Solar panels - are they worth it now?

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  • QrizB
    QrizB Posts: 13,822 Forumite
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    BikingBud said:
    QrizB said:
    Snowclock said:
    Just wondering how much this equation is changing with the threatened 50% rise in energy bills, next year.
    The threat (although it's almost a promise at this stage) is of a 50% rise in the Ofgem cap. What happens to energy bills remains to be seen.
    I would be reluctant to make an investment with a 5-to-15-year payback period on the basis of the past five months of unusually high gas prices.
    If you can comfortably afford solar panels at a more typical price-per-kWh, go for it; if prices remain high it will be a bonus. Even a 15-year payback period is a better return than you'll get in a savings account.
    (All the usual caveats apply; in particular you're unlikely to realise much benefit if you sell, so you should be planning to stay in your current home for the duration.)
    Is the general consensus that PV are something to be wary of when purchasing a house?
    There will be some due diligence to ensure there are no burdens or financial ties but I would consider that panels could be more attractive than the new kitchen with £10k of marble worktops.
    Wary, no, although some buyers will be put off by them (others may be attracted by them). It's just that you can't necessarily expect to get someone to spend an extra £5k on your house just because it's got £5k of solar PV on the roof.
    To be fair solar panels are now cheap enough, and houses expensive enough, that this is less of a problem but a decade ago when panels were 3x the price and houses 40% cheaper, it was an issue.
    N. Hampshire, he/him. Octopus Go elec & Tracker gas / Shell BB / Lyca mobi. Ripple Kirk Hill member.
    2.72kWp PV facing SSW installed Jan 2012. 11 x 247w panels, 3.6kw inverter. 30MWh generated, long-term average 2.6 Os.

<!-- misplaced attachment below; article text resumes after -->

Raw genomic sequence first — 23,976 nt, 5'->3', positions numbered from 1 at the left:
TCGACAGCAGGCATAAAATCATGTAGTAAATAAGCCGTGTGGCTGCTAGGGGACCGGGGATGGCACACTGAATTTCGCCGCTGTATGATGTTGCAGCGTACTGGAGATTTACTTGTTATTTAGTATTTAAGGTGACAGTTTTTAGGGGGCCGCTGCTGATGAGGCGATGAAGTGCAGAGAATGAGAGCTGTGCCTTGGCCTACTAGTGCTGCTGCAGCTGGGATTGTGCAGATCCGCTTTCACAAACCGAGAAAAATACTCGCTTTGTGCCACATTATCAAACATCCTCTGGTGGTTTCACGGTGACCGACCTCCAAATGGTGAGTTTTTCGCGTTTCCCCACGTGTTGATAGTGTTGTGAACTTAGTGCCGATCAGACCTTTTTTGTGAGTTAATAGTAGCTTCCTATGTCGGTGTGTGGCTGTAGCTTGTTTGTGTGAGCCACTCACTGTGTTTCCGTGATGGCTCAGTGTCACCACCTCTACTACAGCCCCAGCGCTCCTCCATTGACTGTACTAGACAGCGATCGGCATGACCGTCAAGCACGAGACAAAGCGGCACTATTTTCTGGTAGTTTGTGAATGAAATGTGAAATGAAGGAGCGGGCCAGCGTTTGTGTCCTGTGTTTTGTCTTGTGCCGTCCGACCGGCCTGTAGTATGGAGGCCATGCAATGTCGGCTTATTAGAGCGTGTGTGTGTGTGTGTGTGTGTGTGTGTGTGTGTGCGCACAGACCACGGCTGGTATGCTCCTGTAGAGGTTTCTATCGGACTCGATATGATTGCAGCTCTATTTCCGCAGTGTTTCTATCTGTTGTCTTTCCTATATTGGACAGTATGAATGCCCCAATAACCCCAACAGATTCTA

Taking a break, hope to be back eventually.
    Ofgem cap table, Ofgem cap explainer. Economy 7 cap explainer. Gas vs E7 vs peak elec heating costs.
  • javixeneize
    javixeneize Posts: 157 Forumite
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    Back to this topic, considering the vat scrap and the new price cap in October, would solar panels or heat pumps be a good solution now,?
  • QrizB
    QrizB Posts: 13,822 Forumite
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    Back to this topic, considering the vat scrap and the new price cap in October, would solar panels or heat pumps be a good solution now,?
    Take a look at the Green & Ethical sub-forum, solar PV and heat pumps both get discussed regularly there.
    VAT on solar PV systems was only 5% for most people anyway, and prices have risen since last year by at least that much. Heat pumps are less appealing than they were with the imminent closure of the RHI scheme.
    @Spies has recently installed a system and if his current rate of return continues (not guaranteed) it will pay for itself in around seven years.
    There's also Ripple which is a lower-cost option with similar benefits to solar PV. Ripple has its own thread over on G&E.
    N. Hampshire, he/him. Octopus Go elec & Tracker gas / Shell BB / Lyca mobi. Ripple Kirk Hill member.
    2.72kWp PV facing SSW installed Jan 2012. 11 x 247w panels, 3.6kw inverter. 30MWh generated, long-term average 2.6 Os.
    Taking a break, hope to be back eventually.
    Ofgem cap table, Ofgem cap explainer. Economy 7 cap explainer. Gas vs E7 vs peak elec heating costs.
  • I'd be interested to know if anyone has a solar system and battery storage system, I am considering installing this year on a home we are currently buying which has south facing roof and not overlooked/shaded. We'd like to use stored power for heaters and electric vehicle possibly. Any advice on fitters welcomed also (Brighton area).
  • MWT
    MWT Posts: 9,237 Forumite
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    We'd like to use stored power for heaters and electric vehicle possibly.
    The cost of battery storage tends to make it less useful for high demands like heating and EV charging, but it can be useful for your normal household loads.
    Better to look for a tariff designed for EV charging like Octopus 'Go' or their newer 'Intelligent' tariff if your car/charger is compatible, then use the cheap periods to top up your battery storage to cover the periods when the sun doesn't shine.